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"privy nips” to the Balaamite priest, such as Bishop Christopherson and Miles Hoggard would not have approved', before he got the whipping, which he is said to have received ere he reached his father in the Lollards’ Tower. For “the priest took the child by the hand, and led him into the bishop's house,” says Fox; and he adds, with the absurdity which so often, and so happily neutralizes his malice," whether to the bishop or not I know not, but like enough he did.“ Like enough "—is that all ? and is there the least likelihood of such a thing ? especially when Fox proceeds to state that the child as soon as he had been whipped was taken to his father in the tower, and fell on his knees and told him his pitiful story, how“ a priest with Balaam’s mark took him into the bishop's house, and there was he so handled ;” but not a word did the child say

of ever seeing the bishop. Fox himself dared not put more in his marginal note than "The miserable tyranny of the papists in scourging a child."

The historian, however, tells us that they detained the boy (whom they probably considered as a go-between) for three days; and at the end of that time Bonner makes his first appearance in the story. And then we are introduced to him, not burning heretics, but “ basting of himself against a great fire” in his bed-room. There is nothing to show that he had ever before heard of either John Fetty or his child; but on that occasion the father (and as far as appears the father only) was brought before him. He quickly showed by his conduct and discourse that he was either a sort of half-witted person, or else that finding himself in awkward circumstances he wished to pass for one. In that character, whether natural or artificial, he talked some sad nonsense and impertinence to the Bishop, who having, of course, gone through the necessary preliminaries of being in a marvellous rageand a great fury," and then again being in “fear of the law for murdering a child,"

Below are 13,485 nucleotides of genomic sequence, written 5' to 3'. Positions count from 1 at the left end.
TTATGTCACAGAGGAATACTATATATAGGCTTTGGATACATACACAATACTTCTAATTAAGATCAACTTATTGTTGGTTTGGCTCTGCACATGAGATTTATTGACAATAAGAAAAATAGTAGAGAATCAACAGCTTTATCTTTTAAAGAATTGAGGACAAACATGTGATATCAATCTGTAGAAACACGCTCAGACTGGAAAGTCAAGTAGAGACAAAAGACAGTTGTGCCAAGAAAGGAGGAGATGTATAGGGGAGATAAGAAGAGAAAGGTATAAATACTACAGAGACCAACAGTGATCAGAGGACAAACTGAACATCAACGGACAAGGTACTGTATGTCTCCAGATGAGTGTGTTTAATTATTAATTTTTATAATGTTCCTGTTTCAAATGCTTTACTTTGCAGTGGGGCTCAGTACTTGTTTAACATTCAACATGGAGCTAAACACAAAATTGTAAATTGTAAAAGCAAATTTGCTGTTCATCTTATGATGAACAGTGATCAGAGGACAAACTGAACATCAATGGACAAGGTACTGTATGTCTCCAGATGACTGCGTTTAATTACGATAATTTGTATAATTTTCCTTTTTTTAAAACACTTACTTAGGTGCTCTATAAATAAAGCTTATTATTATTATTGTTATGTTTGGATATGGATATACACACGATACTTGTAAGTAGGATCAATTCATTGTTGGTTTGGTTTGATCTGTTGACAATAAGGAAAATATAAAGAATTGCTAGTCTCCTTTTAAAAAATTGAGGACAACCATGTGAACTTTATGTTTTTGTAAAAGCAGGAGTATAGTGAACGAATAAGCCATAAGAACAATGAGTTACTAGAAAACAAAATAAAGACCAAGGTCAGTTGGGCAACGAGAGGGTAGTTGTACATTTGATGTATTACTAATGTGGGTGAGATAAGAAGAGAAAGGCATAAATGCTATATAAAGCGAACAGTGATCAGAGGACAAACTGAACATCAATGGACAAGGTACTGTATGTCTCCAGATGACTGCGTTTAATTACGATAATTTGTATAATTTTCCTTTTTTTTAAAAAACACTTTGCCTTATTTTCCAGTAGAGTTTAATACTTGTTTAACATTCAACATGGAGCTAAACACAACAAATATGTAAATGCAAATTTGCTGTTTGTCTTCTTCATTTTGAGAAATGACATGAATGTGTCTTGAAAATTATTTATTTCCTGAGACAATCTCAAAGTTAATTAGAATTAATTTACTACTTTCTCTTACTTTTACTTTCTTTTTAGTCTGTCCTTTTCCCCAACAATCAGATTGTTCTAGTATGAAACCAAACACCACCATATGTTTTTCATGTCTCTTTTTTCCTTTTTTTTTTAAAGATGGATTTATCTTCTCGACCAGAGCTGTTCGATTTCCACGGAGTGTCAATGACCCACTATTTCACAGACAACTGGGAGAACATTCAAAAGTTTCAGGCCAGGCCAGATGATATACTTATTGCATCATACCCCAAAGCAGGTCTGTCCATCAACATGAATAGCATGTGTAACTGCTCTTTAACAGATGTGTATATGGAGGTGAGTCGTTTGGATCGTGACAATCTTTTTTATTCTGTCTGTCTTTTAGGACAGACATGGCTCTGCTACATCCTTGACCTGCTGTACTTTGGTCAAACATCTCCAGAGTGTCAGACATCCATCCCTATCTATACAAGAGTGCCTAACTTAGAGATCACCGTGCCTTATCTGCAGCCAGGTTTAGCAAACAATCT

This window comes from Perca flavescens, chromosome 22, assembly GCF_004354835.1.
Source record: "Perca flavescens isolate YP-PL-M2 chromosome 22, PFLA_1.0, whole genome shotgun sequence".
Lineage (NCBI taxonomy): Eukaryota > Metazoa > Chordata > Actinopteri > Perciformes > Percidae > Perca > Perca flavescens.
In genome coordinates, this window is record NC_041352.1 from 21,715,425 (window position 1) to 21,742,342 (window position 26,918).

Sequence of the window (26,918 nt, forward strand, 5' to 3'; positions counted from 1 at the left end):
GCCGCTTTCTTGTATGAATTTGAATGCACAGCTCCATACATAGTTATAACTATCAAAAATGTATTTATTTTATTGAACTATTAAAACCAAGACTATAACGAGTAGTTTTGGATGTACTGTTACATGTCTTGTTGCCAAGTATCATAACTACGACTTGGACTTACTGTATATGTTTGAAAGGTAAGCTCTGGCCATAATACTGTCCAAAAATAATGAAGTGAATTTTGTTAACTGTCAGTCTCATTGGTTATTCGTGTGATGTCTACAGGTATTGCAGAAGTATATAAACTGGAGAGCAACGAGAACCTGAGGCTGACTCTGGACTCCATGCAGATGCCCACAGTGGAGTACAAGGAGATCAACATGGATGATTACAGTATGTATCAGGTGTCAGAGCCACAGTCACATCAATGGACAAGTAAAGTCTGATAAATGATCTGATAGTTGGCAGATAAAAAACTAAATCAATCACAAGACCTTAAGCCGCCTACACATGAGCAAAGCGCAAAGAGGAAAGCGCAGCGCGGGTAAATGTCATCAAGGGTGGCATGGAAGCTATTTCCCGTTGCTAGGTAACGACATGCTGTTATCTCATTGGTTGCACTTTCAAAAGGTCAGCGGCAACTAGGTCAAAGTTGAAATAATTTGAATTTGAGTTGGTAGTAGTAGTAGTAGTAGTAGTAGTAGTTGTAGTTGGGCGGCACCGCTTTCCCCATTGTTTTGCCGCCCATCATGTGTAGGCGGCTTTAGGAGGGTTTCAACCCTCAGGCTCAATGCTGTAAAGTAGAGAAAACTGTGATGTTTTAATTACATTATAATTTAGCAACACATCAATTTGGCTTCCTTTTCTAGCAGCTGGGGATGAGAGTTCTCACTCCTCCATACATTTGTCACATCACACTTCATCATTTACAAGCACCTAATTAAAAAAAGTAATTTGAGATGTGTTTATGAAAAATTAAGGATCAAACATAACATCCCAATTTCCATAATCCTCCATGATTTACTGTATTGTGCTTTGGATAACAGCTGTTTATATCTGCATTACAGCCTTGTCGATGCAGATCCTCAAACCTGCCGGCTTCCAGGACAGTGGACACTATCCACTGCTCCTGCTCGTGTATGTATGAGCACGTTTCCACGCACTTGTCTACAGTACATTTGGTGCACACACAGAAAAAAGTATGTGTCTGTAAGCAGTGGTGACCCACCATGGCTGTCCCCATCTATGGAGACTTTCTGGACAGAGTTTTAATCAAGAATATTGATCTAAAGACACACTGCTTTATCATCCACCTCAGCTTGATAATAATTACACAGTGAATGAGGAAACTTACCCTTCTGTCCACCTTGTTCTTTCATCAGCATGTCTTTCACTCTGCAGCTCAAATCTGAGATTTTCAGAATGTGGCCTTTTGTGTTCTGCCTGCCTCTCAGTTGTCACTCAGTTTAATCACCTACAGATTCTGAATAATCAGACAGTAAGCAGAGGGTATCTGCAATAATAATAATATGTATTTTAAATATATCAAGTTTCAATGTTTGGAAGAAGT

? See before, pp. 232, 234. The story of this poor little fellow, a martyr (if at all) to the cant language of the ribaldry in which he had been reared, forms an instructive commentary on the statements of these writers respecting what Fox describes as “ being, godly brought up.” Perhaps it is due to his mother to believe that his

father, under whose instruction he had so profited, had it in his power to be very provoking.

(for all at once it has come to be quite certain that the child was killed, and by Bonner too, and therefore he)" discharged him.” It is remarkable that on one point, Fox says absolutely nothing,—there is not a word of the prisoner's being asked to abjure, or recant, or submit, or amend his evil ways-no hint of his being offered, or signing, any bill (as Fox calls it), or of anything of the kind, so common on such occasions. " I think, however,